Advocating for Racial Equity in Our Schools

[neaToday.com Excerpt by Brenda Alvarez] — National Education Association

Ursala Pankonin and Thomas Carlson are two educators from Minnesota with vastly different backgrounds and experiences. Pankonin is American Indian and black and for the last 16 years has taught middle school.

Carlson is white and queer and has taught high school language arts for 31 years. Both work within a 20-mile radius, are union members, and operate within similar circles.

They don’t know each other. However, they share one strong experience: they had no teachers of color during their formative years of schooling and that has shaped the work they do today around racial equity.

Why does this matter? Pankonin, whose school was on a reservation, explains, “The first time I remember feeling really irritated about not having teachers of color was in middle school. When we would do the history lesson, the settlers were portrayed as the heroes while Native Americans were portrayed as these aggressive savages. How awful, to be presented a story where we were the bad guys.”

“People act like all the changes in America were due to white people and they did all this good, and that’s just not the case. If teachers don’t know that, then [a false narrative] continues to get taught.” – Ursala Pankonin

Later down the road, Pankonin asked her high school teacher (who is white) why they didn’t read authors of color. Pankonin recalls her response: “Black people weren’t allowed to write because they weren’t allowed to learn how to read. It was dangerous for them so we don’t have anything.”

“I think she believed that,” Pankonin says. “Her exposure to authors of color was limited, and she could only teach me what she knew.”

A teenage Pankonin went out on her own and found authors of color who were writing in the time of slavery.

“Imagine what a powerful message that could have been for students that despite not being allowed to learn how to read or write, look at what they were doing—and doing well—this subversive action of strength and bravery,” she reflects.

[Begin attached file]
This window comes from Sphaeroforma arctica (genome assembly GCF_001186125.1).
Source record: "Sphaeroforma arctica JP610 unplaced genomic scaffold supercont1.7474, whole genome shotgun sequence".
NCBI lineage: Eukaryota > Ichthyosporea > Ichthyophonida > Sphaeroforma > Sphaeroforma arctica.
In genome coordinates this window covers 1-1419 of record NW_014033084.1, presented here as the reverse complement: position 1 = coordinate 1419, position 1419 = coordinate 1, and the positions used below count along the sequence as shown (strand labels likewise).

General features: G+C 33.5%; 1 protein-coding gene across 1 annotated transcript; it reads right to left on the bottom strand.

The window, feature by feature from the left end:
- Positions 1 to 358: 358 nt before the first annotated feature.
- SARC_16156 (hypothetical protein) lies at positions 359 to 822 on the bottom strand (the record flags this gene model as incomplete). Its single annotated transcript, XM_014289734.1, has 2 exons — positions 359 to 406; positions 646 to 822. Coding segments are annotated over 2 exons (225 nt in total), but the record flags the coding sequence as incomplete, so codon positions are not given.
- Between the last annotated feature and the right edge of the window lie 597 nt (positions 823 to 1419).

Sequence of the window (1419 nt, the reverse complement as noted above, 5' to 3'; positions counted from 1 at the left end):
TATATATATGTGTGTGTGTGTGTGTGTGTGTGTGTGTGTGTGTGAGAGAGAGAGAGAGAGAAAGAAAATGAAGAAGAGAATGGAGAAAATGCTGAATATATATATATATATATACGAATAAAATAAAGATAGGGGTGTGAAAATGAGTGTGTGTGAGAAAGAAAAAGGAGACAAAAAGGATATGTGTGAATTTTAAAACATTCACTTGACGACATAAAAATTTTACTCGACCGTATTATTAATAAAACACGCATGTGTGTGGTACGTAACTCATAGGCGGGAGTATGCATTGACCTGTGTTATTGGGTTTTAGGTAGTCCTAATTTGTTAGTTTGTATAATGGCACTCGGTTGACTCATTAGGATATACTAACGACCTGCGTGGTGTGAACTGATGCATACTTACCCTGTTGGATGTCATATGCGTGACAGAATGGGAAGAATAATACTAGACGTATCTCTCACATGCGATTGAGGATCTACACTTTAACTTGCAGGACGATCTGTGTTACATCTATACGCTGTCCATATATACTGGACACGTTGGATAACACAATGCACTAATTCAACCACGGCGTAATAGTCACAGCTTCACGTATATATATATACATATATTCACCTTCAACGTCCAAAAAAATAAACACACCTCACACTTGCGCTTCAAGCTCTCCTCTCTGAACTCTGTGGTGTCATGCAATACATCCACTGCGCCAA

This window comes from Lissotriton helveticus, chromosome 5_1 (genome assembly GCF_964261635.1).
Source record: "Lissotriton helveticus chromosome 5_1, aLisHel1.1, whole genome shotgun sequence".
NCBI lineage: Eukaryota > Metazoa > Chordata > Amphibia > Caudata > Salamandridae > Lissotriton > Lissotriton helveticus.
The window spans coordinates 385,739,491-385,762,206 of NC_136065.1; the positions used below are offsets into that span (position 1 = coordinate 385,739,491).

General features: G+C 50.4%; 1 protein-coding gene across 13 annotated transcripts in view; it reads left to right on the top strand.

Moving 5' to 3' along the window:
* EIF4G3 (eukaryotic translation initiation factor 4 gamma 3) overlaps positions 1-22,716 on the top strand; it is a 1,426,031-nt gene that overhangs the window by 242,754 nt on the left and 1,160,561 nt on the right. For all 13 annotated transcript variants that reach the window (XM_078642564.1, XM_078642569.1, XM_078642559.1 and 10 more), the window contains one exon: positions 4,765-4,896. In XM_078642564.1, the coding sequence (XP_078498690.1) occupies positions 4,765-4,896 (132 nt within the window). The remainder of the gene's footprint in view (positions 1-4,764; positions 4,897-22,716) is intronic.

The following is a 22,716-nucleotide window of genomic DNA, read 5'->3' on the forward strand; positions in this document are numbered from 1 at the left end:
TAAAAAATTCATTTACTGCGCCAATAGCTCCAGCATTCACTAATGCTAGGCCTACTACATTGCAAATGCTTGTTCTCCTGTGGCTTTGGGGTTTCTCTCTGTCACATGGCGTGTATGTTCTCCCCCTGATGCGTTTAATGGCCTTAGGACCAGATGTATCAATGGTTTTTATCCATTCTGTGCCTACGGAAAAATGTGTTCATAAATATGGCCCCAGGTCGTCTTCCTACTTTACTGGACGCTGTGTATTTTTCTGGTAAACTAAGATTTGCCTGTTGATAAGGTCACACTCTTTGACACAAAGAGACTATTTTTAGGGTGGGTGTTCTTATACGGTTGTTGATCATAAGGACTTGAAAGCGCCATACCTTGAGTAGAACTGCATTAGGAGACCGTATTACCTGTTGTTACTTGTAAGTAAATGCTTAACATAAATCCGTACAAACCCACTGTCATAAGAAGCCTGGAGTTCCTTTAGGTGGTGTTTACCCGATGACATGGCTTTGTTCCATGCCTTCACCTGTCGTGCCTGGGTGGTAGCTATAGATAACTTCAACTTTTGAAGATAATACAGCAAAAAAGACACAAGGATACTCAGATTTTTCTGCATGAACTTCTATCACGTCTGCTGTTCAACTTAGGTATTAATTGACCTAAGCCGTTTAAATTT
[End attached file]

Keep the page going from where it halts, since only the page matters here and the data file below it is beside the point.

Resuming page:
“People act like all the changes in America were due to white people and they did all this good, and that’s just not the case. If teachers don’t know that, then [a false narrative] continues to get taught.”

Understanding Pankonin’s experience is important—not understanding it is detrimental to the success of all students.

According to an article in The Hechinger Report, national studies have long underscored how black teachers produce better academic and behavioral outcomes for black students compared to their white counterparts, thereby leading to calls for the recruitment of more black teachers and/or asking where all the black teachers have gone. This extends to Latino, American Indian, and other racial groups that also benefit from educators who share their identity. Missing from these reports is an explanation as to why white teachers are not producing the same results. Some of the thinking around this centers on implicit bias.

To alleviate this thinking, Pankonin and Carlson belong to different cohorts of an anti-racism program called Facing Inequities and Racism in Education (FIRE), developed by Education Minnesota and administered by the association’s professional development academy.

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